- Define p-value of threshold ? as
- Intuitively, p-value of data is probability of

getting data at least that extreme given H0 - Usually choose ? so that false rejection rate of

H0 is below significance level ? 0.05

P-values

R

- Define p-value of threshold ? as
- Intuitively, p-value of data is probability of

getting data at least that extreme given H0 - Usually choose ? so that false rejection rate of

H0 is below significance level ? 0.05 - Often use asymptotic approximation to

distribution of d(D) under H0 as N ! 1

P-value for euro coins

- N 250 trials, X140 heads
- P-value is less than 7
- If N250 and X141, pval 0.0497, so we can

reject the null hypothesis at the significance

level of 5. - This does not mean P(H0D)0.07!

Pval(1-binocdf(139,n,0.5)) binocdf(110,n,0.5)

Bayesian analysis of euro-coin

- Assume P(H0)P(H1)0.5
- Assume P(p) Beta(?,?)
- Setting ?1 yields a uniform (non-informative)

prior.

Bayesian analysis of euro-coin

- If ?1,so H0 (unbiased) is (slightly) more

probable than H1 (biased). - By varying ? over a large range, the best we can

do is make B1.9, which does not strongly support

the biased coin hypothesis. - Other priors yield similar results.
- Bayesian analysis contradicts classical analysis.

Outline

- Hypothesis testing Bayesian approach
- Hypothesis testing classical approach
- Whats wrong the classical approach?

Outline

- Hypothesis testing Bayesian approach
- Hypothesis testing classical approach
- Whats wrong the classical approach?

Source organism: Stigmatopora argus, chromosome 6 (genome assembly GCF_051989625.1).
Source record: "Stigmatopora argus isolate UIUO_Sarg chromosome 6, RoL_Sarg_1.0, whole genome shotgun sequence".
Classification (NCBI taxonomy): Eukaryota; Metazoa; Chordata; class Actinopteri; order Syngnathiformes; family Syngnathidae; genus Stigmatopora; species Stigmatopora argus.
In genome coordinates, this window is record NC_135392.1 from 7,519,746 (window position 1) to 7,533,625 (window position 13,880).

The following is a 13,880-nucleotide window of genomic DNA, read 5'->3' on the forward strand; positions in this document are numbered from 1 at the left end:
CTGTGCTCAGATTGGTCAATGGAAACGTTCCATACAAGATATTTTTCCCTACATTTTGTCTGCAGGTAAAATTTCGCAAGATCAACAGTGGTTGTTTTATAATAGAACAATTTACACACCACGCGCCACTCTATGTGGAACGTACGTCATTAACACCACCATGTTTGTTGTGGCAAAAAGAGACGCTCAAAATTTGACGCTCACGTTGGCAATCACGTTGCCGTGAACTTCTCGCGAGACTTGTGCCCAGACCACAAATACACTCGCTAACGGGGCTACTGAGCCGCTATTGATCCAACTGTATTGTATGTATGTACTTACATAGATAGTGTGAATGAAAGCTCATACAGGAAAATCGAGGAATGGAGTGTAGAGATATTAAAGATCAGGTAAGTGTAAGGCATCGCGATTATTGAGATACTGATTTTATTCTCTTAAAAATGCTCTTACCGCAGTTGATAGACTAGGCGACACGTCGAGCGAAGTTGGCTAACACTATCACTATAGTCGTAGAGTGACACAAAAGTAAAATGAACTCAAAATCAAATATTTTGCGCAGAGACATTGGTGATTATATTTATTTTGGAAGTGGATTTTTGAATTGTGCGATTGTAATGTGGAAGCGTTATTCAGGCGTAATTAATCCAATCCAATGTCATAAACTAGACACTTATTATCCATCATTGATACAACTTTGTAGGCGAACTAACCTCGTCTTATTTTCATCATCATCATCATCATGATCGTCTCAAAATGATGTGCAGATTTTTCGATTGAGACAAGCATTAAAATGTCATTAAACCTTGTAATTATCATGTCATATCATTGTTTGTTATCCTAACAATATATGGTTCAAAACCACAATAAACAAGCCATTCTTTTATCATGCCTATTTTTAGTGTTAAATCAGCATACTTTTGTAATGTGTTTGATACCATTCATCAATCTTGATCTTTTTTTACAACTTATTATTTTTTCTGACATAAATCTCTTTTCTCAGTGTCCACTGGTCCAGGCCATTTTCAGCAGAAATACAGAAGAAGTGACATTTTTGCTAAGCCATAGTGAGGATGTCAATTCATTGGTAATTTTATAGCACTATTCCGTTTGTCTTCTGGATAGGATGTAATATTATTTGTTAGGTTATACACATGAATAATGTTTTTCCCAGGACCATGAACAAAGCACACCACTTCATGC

- Violates likelihood principle
- Violates stopping rule principle
- Violates common sense

The likelihood principle

- In order to choose between hypotheses H0 and H1

given observed data, one should ask how likely

the observed data are do not ask questions about

data that we might have observed but did not,

such as - This principle can be proved from two simpler

principles called conditionality and sufficiency.

Frequentist statistics violates the likelihood

principle

- The use of P-values implies that a hypothesis

that may be true can be rejected because it has

not predicted observable results that have not

actually occurred. Jeffreys, 1961

Another example

- Suppose X N(?,?2) we observe x3
- Compare H0 ?0 with H1 ?gt0
- P-value P(X 3H0)0.001, so reject H0
- Bayesian approach update P(?X) using conjugate

analysis compute Bayes factor to compare H0 and

H1

When are P-values valid?

- Suppose X N(?,?2) we observe Xx.
- One-sided hypothesis test H0 ? ?0

vs H1 ? gt ?0 - If P(?) / 1, then P(?x) N(x,?2), so
- P-value is the same in this case, since Gaussian

is symmetric in its arguments

Outline

- Hypothesis testing Bayesian approach
- Hypothesis testing classical approach